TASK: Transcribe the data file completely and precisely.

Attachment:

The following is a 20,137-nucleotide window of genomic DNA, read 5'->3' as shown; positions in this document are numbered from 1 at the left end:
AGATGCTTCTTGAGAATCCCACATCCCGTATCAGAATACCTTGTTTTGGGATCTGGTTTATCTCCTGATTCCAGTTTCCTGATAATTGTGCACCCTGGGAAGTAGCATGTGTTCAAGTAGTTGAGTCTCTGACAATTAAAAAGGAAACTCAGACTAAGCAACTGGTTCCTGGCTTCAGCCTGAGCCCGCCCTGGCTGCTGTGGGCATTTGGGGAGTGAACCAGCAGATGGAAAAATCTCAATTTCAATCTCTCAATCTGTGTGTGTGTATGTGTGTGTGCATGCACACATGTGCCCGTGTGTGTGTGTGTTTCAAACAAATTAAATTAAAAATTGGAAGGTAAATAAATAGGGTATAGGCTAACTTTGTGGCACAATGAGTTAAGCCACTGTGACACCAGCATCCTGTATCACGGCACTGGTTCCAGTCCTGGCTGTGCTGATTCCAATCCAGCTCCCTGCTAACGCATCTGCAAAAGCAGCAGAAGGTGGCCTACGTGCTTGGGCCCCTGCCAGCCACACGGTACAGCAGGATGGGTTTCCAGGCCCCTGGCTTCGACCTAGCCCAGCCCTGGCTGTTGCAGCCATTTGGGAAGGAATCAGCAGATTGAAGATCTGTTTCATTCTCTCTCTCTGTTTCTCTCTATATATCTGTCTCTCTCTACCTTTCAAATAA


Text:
The following is a 20,137-nucleotide window of genomic DNA, read 5'->3' as shown; positions in this document are numbered from 1 at the left end:
AGATGCTTCTTGAGAATCCCACATCCCGTATCAGAATACCTTGTTTTGGGATCTGGTTTATCTCCTGATTCCAGTTTCCTGATAATTGTGCACCCTGGGAAGTAGCATGTGTTCAAGTAGTTGAGTCTCTGACAATTAAAAAGGAAACTCAGACTAAGCAACTGGTTCCTGGCTTCAGCCTGAGCCCGCCCTGGCTGCTGTGGGCATTTGGGGAGTGAACCAGCAGATGGAAAAATCTCAATTTCAATCTCTCAATCTGTGTGTGTGTATGTGTGTGTGCATGCACACATGTGCCCGTGTGTGTGTGTGTTTCAAACAAATTAAATTAAAAATTGGAAGGTAAATAAATAGGGTATAGGCTAACTTTGTGGCACAATGAGTTAAGCCACTGTGACACCAGCATCCTGTATCACGGCACTGGTTCCAGTCCTGGCTGTGCTGATTCCAATCCAGCTCCCTGCTAACGCATCTGCAAAAGCAGCAGAAGGTGGCCTACGTGCTTGGGCCCCTGCCAGCCACACGGTACAGCAGGATGGGTTTCCAGGCCCCTGGCTTCGACCTAGCCCAGCCCTGGCTGTTGCAGCCATTTGGGAAGGAATCAGCAGATTGAAGATCTGTTTCATTCTCTCTCTCTGTTTCTCTCTATATATCTGTCTCTCTCTACCTTTCAAATAA